Americans consider cyberterrorism the main "critical threat" to the vital interest of the United States, saying they're more concerned about such attacks than other hazards, including the development of nuclear weapons or other international dangers, according to a new Gallup Poll.
In the findings from Gallup's World Affairs survey, conducted Feb. 1-23 and released Wednesday, concerns about nuclear weapons by Iran and North Korea placed second and third, respectively, in mentions of critical threats.
Concerns about international terrorism ranked fourth, with China as a military and economic power coming in next.
Among the threats cited:
- The war between Russia and Ukraine, global warming, and Russian military power placed lower, and illegal immigration and the looming conflict between Taiwan and China rounded out the bottom of the list.
- More than half of Americans see climate change as a critical threat. These numbers are down 4% from the record high of 58% tracked in 2015.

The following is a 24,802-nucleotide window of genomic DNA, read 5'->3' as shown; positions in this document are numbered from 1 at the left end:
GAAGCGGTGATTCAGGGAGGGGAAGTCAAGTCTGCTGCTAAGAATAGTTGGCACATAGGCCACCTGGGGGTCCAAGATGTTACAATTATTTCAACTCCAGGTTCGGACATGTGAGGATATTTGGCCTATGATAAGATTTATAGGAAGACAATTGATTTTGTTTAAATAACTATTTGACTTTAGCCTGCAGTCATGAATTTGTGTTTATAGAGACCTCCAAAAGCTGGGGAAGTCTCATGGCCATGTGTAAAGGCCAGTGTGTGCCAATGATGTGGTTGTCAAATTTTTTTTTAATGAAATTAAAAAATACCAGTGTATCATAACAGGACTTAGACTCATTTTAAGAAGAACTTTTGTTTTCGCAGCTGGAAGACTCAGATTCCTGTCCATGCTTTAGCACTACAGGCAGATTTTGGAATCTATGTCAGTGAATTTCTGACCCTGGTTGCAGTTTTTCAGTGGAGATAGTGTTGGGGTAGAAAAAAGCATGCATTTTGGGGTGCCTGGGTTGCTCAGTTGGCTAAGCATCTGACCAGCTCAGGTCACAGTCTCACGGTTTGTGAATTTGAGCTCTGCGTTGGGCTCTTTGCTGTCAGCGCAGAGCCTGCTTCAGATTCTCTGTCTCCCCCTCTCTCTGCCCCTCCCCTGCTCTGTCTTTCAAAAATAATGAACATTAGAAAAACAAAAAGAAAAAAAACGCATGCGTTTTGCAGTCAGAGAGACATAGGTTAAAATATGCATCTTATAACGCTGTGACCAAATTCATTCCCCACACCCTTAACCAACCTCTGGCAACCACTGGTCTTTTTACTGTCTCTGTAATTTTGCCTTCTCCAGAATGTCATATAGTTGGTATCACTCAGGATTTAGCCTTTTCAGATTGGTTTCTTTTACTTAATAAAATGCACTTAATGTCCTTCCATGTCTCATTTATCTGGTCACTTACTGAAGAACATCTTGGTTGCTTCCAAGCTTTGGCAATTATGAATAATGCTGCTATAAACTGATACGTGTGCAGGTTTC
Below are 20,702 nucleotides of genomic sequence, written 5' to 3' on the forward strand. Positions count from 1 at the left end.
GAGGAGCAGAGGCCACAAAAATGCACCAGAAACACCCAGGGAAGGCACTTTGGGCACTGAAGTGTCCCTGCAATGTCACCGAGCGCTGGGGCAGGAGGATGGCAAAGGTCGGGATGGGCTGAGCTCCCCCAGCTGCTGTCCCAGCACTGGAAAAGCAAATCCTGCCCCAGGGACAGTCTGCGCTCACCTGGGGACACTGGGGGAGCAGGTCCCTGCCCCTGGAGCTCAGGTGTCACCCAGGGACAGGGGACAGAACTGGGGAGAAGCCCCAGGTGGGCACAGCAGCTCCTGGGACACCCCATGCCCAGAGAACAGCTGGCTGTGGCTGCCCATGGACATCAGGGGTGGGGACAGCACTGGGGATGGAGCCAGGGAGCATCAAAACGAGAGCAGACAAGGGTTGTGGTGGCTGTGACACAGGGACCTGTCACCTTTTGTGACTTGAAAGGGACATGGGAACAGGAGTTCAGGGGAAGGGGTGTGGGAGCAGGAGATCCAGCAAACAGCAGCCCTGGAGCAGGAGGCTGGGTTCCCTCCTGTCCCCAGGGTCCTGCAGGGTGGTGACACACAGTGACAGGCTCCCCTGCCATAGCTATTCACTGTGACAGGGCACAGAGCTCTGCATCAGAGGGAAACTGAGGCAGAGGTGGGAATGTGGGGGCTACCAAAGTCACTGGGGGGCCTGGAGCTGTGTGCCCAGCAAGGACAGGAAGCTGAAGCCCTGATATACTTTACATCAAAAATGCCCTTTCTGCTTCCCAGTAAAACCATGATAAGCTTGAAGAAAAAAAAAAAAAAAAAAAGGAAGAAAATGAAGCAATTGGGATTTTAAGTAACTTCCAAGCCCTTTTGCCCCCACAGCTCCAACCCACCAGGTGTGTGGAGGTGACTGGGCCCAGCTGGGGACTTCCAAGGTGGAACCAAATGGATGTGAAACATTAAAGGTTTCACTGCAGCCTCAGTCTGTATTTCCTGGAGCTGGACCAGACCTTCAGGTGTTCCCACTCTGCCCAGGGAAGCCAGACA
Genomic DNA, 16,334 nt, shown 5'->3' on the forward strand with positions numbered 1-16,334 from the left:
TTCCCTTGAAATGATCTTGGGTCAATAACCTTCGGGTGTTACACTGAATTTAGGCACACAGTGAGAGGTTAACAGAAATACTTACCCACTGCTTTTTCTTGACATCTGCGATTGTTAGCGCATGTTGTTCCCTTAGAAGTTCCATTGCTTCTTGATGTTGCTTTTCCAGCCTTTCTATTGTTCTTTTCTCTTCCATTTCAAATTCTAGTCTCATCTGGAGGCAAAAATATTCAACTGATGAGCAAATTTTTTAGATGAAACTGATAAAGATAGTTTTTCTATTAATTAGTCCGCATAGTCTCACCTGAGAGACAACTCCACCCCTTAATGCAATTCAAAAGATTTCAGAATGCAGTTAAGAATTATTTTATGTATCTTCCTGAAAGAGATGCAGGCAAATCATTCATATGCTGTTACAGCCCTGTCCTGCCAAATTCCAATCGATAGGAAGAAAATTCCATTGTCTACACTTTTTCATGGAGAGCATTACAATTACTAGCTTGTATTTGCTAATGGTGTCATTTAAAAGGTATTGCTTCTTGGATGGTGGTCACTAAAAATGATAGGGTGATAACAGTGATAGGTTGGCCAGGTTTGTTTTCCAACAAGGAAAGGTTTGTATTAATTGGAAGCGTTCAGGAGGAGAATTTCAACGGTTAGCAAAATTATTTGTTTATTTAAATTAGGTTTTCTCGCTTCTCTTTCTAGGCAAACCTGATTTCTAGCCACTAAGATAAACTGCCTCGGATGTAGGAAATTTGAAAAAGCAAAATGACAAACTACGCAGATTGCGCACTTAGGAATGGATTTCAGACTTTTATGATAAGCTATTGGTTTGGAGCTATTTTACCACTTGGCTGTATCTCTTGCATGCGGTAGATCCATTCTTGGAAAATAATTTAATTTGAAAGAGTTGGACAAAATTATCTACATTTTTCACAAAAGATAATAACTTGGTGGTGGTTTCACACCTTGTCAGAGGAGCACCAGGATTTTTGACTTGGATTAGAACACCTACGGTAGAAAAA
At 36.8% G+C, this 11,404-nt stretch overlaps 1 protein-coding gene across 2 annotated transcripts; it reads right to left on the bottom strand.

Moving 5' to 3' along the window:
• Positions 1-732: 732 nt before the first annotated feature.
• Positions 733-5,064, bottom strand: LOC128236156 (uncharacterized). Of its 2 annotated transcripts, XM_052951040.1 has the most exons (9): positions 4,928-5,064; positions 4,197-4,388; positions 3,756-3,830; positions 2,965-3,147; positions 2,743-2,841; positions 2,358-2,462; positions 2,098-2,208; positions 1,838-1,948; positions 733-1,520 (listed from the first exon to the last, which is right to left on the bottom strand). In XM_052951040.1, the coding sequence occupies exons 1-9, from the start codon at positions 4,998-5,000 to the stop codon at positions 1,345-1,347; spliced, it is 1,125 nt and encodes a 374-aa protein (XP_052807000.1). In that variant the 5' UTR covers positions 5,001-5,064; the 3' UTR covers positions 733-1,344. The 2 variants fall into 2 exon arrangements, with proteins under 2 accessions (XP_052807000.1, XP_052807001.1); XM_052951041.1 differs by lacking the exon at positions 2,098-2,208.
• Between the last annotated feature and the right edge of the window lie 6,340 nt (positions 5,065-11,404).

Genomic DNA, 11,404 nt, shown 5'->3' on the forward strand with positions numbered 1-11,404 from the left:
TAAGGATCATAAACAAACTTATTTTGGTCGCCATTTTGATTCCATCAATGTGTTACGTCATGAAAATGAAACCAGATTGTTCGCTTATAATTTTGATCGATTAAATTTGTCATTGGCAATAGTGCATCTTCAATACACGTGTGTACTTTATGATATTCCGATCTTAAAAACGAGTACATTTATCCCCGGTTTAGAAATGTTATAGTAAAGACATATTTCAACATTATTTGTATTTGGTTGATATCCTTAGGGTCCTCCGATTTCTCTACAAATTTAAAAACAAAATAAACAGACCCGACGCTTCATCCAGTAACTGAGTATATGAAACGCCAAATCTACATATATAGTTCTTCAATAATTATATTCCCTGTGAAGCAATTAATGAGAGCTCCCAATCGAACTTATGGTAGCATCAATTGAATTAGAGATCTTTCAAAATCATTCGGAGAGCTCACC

- Republicans and Democrats have similar perspectives on some international threats, like cyberterrorism and the development of nuclear arms, but see other threats, such as immigration, differently.
Lawmakers from both parties are addressing cybersecurity, including the introduction over the past year of several bills that focus on protecting the nation's infrastructure, The Hill reported.
This week, Sens. Jacky Rosen, D-Nev., and Marsha Blackburn, R-Tenn., introduced two bills to create pilot programs in the Defense and Homeland Security departments to recruit civilian cybersecurity reserve workers to ensure the government can "defeat, deter, or respond to malicious cyber activity."
"Our bipartisan legislation will help ensure the U.S. government can leverage existing cybersecurity talent from the private sector to help our nation deter and swiftly respond to cyberattacks," Rosen said in a statement.
Blackburn added: "As the cyber domain continues to expand in size and complexity, so should our cyber workforce. By creating a reserve corps similar to our National Guard or Army Reserve, we can ensure the U.S. has qualified, capable, and service-oriented American talent that is necessary to address cyber vulnerabilities and keep our nation secure."
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